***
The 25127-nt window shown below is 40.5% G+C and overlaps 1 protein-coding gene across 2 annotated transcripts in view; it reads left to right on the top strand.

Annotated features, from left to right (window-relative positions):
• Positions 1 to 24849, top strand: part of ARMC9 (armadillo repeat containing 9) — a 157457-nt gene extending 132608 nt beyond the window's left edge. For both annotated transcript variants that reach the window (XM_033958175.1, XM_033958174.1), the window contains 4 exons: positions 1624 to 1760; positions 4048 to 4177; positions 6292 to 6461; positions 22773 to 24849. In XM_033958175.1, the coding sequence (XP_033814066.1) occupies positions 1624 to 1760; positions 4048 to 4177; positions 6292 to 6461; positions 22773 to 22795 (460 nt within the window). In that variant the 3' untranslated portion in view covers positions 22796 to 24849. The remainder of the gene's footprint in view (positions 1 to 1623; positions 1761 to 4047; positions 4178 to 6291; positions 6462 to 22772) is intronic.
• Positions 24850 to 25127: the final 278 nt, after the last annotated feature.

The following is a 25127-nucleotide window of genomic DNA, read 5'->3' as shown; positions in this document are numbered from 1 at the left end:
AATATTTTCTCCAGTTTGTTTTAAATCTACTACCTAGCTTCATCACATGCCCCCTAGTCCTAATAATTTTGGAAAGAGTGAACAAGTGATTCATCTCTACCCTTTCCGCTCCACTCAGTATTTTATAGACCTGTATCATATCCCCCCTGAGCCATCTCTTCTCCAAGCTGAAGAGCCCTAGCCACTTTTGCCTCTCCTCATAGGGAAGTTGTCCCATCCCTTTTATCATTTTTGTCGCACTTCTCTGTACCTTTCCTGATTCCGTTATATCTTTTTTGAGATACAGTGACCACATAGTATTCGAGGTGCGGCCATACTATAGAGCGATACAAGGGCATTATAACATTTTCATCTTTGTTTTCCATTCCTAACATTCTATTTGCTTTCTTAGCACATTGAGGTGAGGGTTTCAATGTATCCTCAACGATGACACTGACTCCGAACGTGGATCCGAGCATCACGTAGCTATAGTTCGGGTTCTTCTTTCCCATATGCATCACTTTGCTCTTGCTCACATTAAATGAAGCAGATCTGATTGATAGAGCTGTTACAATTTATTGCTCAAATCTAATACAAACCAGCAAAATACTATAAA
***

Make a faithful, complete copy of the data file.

The 25127-nt window shown below is 40.5% G+C and overlaps 1 protein-coding gene across 2 annotated transcripts in view; it reads left to right on the top strand.

Annotated features, from left to right (window-relative positions):
• Positions 1 to 24849, top strand: part of ARMC9 (armadillo repeat containing 9) — a 157457-nt gene extending 132608 nt beyond the window's left edge. For both annotated transcript variants that reach the window (XM_033958175.1, XM_033958174.1), the window contains 4 exons: positions 1624 to 1760; positions 4048 to 4177; positions 6292 to 6461; positions 22773 to 24849. In XM_033958175.1, the coding sequence (XP_033814066.1) occupies positions 1624 to 1760; positions 4048 to 4177; positions 6292 to 6461; positions 22773 to 22795 (460 nt within the window). In that variant the 3' untranslated portion in view covers positions 22796 to 24849. The remainder of the gene's footprint in view (positions 1 to 1623; positions 1761 to 4047; positions 4178 to 6291; positions 6462 to 22772) is intronic.
• Positions 24850 to 25127: the final 278 nt, after the last annotated feature.

The following is a 25127-nucleotide window of genomic DNA, read 5'->3' as shown; positions in this document are numbered from 1 at the left end:
AATATTTTCTCCAGTTTGTTTTAAATCTACTACCTAGCTTCATCACATGCCCCCTAGTCCTAATAATTTTGGAAAGAGTGAACAAGTGATTCATCTCTACCCTTTCCGCTCCACTCAGTATTTTATAGACCTGTATCATATCCCCCCTGAGCCATCTCTTCTCCAAGCTGAAGAGCCCTAGCCACTTTTGCCTCTCCTCATAGGGAAGTTGTCCCATCCCTTTTATCATTTTTGTCGCACTTCTCTGTACCTTTCCTGATTCCGTTATATCTTTTTTGAGATACAGTGACCACATAGTATTCGAGGTGCGGCCATACTATAGAGCGATACAAGGGCATTATAACATTTTCATCTTTGTTTTCCATTCCTAACATTCTATTTGCTTTCTTAGCACATTGAGGTGAGGGTTTCAATGTATCCTCAACGATGACACTGACTCCGAACGTGGATCCGAGCATCACGTAGCTATAGTTCGGGTTCTTCTTTCCCATATGCATCACTTTGCTCTTGCTCACATTAAATGAAGCAGATCTGATTGATAGAGCTGTTACAATTTATTGCTCAAATCTAATACAAACCAGCAAAATACTATAAA